Weekly Roundup 34: A Curated Linkfest For The Smartest People On The Web
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Exclusive Feature Alan GreenSpan Worried About Inflation – Via APR – Former Federal Reserve Chairman Alan Greenspan is warning that inflation could threaten economic recovery. And he’s not the only one raising that concern. Amy Scott reports on how worried we should be.
Exclusive Feature: How Churchill Became Churchill: Discovering Churchill’s American Mentor – Reason.tv’s – Nick Gillespie recently sat down with Reason contributing editor Michael McMenamin, co-author with Curt Zoller of 2007’s Becoming Winston Churchill, now out in a paperback edition from Enigma Books. The volume promises “the untold story of Young Winston and his American mentor.”
Feature: Infographic: The 50 Richest People On Earth – Via Chart Porn –
Feature: Chris Anderson “Waste is Good”. FREE excerpt in Wired – Via Long Tail – “In 1969, the Neiman Marcus catalog offered the first home PC, a stylish stand-up model called the Honeywell Kitchen Computer, priced at $10,600. The picture shows an aproned housewife caressing the machine, with this tag line: “If she can only cook as well as Honeywell can compute.” That image should be on every cubicle in Silicon Valley; it’s a testament both to what technologists get right and what they get badly wrong.
Feature: What happens when you combine Google + Data.gov + Gapminder Visualizations – Via Tech President – Google.com is today highlighting some advanced ways of using their search functionality, in what’s obviously a bid to compete the less-linear kids on the search playground like Wolfram Alpha and Microsoft’s Bing. But what’s worth noting here is that two of the neat search gizmos Google is promoting, searches for earthquakes and population numbers, don’t return the sort of from-the-web results we expect from Google. Instead, here Google is actually building its results from original government data sources — the former earthquake.usgs.gov from the U.S. Geological Survey and the latter from the U.S. Census Bureau.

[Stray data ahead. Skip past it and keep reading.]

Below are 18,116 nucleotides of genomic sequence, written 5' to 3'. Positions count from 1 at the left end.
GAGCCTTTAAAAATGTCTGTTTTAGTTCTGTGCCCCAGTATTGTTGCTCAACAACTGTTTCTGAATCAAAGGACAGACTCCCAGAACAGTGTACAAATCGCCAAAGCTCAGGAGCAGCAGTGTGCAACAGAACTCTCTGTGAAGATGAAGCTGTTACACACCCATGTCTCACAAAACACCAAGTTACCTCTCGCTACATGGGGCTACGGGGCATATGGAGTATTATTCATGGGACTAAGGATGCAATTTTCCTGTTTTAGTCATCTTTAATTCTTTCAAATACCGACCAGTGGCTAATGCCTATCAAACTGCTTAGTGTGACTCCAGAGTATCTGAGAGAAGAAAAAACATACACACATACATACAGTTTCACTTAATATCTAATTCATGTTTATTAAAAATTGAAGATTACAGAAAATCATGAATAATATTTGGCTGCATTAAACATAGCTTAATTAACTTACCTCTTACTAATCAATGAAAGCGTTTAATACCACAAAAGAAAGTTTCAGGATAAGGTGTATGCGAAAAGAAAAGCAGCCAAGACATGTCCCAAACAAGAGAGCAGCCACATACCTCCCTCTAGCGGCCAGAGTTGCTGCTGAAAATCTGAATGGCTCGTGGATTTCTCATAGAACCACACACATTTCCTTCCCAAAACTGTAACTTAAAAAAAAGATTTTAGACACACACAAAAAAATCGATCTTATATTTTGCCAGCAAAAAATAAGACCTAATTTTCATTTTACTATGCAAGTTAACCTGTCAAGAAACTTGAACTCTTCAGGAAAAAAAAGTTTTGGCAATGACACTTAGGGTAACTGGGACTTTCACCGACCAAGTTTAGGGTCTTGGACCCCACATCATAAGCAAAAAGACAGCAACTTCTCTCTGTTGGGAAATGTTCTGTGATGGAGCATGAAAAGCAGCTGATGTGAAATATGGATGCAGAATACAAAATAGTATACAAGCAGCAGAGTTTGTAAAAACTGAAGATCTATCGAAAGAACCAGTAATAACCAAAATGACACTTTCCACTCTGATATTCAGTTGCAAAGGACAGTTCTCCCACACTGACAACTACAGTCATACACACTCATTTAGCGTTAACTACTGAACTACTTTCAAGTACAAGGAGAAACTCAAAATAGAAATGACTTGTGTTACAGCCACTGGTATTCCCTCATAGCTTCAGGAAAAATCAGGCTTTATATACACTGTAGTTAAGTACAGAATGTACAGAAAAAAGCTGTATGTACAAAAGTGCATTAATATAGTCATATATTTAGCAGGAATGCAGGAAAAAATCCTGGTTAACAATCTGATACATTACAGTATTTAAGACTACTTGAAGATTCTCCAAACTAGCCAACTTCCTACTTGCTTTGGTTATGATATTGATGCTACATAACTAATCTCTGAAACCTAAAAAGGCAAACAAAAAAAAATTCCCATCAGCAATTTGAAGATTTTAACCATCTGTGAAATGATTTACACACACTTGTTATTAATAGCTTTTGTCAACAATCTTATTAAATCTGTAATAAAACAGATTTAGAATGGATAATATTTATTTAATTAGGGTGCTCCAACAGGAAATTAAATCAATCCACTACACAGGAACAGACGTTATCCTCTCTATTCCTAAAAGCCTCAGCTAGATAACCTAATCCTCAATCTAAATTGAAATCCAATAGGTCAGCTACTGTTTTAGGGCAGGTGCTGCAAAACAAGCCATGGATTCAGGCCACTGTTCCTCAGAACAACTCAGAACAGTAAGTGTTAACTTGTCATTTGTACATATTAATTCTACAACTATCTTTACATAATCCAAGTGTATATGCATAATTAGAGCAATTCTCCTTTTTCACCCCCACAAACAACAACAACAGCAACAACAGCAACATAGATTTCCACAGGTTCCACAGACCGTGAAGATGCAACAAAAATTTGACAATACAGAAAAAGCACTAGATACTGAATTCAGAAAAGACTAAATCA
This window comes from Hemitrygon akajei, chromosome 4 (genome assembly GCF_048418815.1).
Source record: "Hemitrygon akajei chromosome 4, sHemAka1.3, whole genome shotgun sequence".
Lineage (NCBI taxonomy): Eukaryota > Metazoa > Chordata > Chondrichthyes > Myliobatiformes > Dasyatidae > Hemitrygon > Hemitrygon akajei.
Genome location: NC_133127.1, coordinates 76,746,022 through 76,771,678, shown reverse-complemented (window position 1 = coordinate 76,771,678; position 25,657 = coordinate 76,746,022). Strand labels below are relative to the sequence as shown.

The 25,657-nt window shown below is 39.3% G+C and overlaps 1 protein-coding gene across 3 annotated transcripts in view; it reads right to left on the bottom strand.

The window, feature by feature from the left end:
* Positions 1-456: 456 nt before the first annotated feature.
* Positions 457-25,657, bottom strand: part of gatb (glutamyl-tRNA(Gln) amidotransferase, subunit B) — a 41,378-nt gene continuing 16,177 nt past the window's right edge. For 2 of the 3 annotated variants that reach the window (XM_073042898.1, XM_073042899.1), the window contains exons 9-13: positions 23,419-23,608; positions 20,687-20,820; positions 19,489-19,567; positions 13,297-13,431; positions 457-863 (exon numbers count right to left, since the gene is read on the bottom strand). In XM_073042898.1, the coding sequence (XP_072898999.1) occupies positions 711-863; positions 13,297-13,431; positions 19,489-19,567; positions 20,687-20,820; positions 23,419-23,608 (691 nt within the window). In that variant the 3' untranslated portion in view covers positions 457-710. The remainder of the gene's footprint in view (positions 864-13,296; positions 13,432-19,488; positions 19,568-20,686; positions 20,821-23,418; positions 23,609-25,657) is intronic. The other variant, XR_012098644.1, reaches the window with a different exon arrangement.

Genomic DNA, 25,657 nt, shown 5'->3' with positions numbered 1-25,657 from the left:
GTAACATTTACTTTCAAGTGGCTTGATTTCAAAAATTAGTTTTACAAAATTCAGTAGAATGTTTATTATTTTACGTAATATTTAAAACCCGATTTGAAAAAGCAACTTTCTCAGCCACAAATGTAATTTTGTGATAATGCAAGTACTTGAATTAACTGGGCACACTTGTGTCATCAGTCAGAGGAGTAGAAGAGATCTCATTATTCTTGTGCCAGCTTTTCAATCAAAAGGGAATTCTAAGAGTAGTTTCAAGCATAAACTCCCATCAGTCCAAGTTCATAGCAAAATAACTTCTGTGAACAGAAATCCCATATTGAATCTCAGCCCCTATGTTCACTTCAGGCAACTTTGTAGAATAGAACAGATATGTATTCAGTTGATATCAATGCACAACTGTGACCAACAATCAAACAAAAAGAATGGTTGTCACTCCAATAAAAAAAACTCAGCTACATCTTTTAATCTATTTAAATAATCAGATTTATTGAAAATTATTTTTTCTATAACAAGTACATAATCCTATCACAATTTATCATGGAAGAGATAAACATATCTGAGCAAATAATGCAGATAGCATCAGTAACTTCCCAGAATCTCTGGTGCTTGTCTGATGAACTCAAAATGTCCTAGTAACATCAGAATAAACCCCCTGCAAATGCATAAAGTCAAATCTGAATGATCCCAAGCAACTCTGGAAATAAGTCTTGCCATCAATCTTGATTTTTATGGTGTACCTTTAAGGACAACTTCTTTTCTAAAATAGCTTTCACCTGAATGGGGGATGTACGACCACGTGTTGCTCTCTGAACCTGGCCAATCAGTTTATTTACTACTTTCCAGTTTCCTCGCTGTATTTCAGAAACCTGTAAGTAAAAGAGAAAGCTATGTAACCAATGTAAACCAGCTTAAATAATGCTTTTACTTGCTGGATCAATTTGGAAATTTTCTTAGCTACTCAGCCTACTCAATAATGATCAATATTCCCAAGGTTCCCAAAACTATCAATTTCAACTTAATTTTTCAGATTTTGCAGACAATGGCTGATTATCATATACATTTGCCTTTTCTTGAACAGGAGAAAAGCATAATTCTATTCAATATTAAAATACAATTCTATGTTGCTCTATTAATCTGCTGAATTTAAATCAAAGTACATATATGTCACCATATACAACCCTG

Feature: 3 More Collections Of Infographics – Via Data Visualizations – We’ve spotted 3 collections of information graphics on Flickr. For those who didn’t already know, Flirck.com is an excellent tool for archiving, sharing and collecting images. All three collections are archives of graphics done by the uploader – Density Design, Good Magazine and Público.
Feature: Why The Economist is thriving while Time and Newsweek fade – Via The Atlantic – Newsweek’s recent decision to get out of the news-digesting business and reposition itself as a high-end magazine selling in-depth commentary and reportage follows Time magazine’s emergency retrenchment along similar lines. It accelerates a process by which the 76-year-old weekly will purposely reduce its circulation from 2.7 million to a bit more than half of that. (Its circulation was nearly 3.5 million in 1988.) Likewise, Time’s circulation, which 20 years ago was close to 5 million, is now at 3.4 million. Both newsweeklies are seeking to avoid the fate of U.S. News & World Report, which after years (decades?) of semi-relevance gave up on the idea of weekly publication entirely.
Feature: Visualizing Investment Banking (1st Half 2009 update) – Via Chart Porn – The FT has updated its interactive tables of investment banking activity. Lots of good data in here.
The Earthquake Risk Posed By A Geothermal Dig – Via NYT & Data Visualization – James Glanz from the new NY Times has published an article about the earthquake risk posed by a geothermal dig. While the article is well written and comprehensive the animated explanations using information graphics and data mapping does an excellent job in communicating the technical essence of the article in a fraction of the time it takes to read the article itself. “Interactive” is somewhat misleading as the application simply is a movie with a visual timeline and meta data to the discussed subject.
What Is The Best State To Be Unemployed – Via Chart Porn – Map of each States’ unemployment benefits.
Video: Ray Zahab treks to the South Pole – Via Ted – Extreme runner Ray Zahab shares an enthusiastic account of his record-breaking trek on foot to the South Pole — a 33-day sprint through the snow.